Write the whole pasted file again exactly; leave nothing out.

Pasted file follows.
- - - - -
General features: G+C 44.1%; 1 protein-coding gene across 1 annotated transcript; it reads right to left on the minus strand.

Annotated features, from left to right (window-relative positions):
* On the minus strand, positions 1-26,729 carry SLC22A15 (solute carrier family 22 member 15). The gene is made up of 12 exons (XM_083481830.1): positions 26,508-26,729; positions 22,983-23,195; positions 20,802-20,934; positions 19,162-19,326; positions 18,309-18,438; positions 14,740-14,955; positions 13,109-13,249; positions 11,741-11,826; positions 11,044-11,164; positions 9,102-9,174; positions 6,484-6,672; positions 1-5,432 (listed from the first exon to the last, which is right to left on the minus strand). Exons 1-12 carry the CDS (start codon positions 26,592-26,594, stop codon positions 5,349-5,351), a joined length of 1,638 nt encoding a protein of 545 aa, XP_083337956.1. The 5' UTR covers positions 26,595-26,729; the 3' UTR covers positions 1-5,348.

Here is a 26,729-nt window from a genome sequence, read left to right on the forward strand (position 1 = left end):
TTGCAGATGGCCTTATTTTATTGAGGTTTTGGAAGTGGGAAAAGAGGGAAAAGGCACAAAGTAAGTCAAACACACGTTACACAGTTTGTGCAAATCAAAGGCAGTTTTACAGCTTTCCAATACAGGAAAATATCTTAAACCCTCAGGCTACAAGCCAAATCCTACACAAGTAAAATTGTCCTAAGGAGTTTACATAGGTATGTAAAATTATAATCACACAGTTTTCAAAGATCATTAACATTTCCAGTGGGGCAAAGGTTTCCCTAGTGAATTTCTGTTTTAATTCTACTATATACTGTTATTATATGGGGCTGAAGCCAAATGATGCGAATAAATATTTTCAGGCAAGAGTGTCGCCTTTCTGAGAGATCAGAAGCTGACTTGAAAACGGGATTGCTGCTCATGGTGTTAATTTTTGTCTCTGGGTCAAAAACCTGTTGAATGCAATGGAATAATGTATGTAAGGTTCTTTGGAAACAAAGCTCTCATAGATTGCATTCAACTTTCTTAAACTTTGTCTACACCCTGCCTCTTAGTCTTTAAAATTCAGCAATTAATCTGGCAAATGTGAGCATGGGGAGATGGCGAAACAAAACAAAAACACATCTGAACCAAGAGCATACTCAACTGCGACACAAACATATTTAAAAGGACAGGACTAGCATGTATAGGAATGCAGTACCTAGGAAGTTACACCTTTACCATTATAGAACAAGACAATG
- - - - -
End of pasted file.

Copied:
General features: G+C 44.1%; 1 protein-coding gene across 1 annotated transcript; it reads right to left on the minus strand.

Annotated features, from left to right (window-relative positions):
* On the minus strand, positions 1-26,729 carry SLC22A15 (solute carrier family 22 member 15). The gene is made up of 12 exons (XM_083481830.1): positions 26,508-26,729; positions 22,983-23,195; positions 20,802-20,934; positions 19,162-19,326; positions 18,309-18,438; positions 14,740-14,955; positions 13,109-13,249; positions 11,741-11,826; positions 11,044-11,164; positions 9,102-9,174; positions 6,484-6,672; positions 1-5,432 (listed from the first exon to the last, which is right to left on the minus strand). Exons 1-12 carry the CDS (start codon positions 26,592-26,594, stop codon positions 5,349-5,351), a joined length of 1,638 nt encoding a protein of 545 aa, XP_083337956.1. The 5' UTR covers positions 26,595-26,729; the 3' UTR covers positions 1-5,348.

Here is a 26,729-nt window from a genome sequence, read left to right on the forward strand (position 1 = left end):
TTGCAGATGGCCTTATTTTATTGAGGTTTTGGAAGTGGGAAAAGAGGGAAAAGGCACAAAGTAAGTCAAACACACGTTACACAGTTTGTGCAAATCAAAGGCAGTTTTACAGCTTTCCAATACAGGAAAATATCTTAAACCCTCAGGCTACAAGCCAAATCCTACACAAGTAAAATTGTCCTAAGGAGTTTACATAGGTATGTAAAATTATAATCACACAGTTTTCAAAGATCATTAACATTTCCAGTGGGGCAAAGGTTTCCCTAGTGAATTTCTGTTTTAATTCTACTATATACTGTTATTATATGGGGCTGAAGCCAAATGATGCGAATAAATATTTTCAGGCAAGAGTGTCGCCTTTCTGAGAGATCAGAAGCTGACTTGAAAACGGGATTGCTGCTCATGGTGTTAATTTTTGTCTCTGGGTCAAAAACCTGTTGAATGCAATGGAATAATGTATGTAAGGTTCTTTGGAAACAAAGCTCTCATAGATTGCATTCAACTTTCTTAAACTTTGTCTACACCCTGCCTCTTAGTCTTTAAAATTCAGCAATTAATCTGGCAAATGTGAGCATGGGGAGATGGCGAAACAAAACAAAAACACATCTGAACCAAGAGCATACTCAACTGCGACACAAACATATTTAAAAGGACAGGACTAGCATGTATAGGAATGCAGTACCTAGGAAGTTACACCTTTACCATTATAGAACAAGACAATG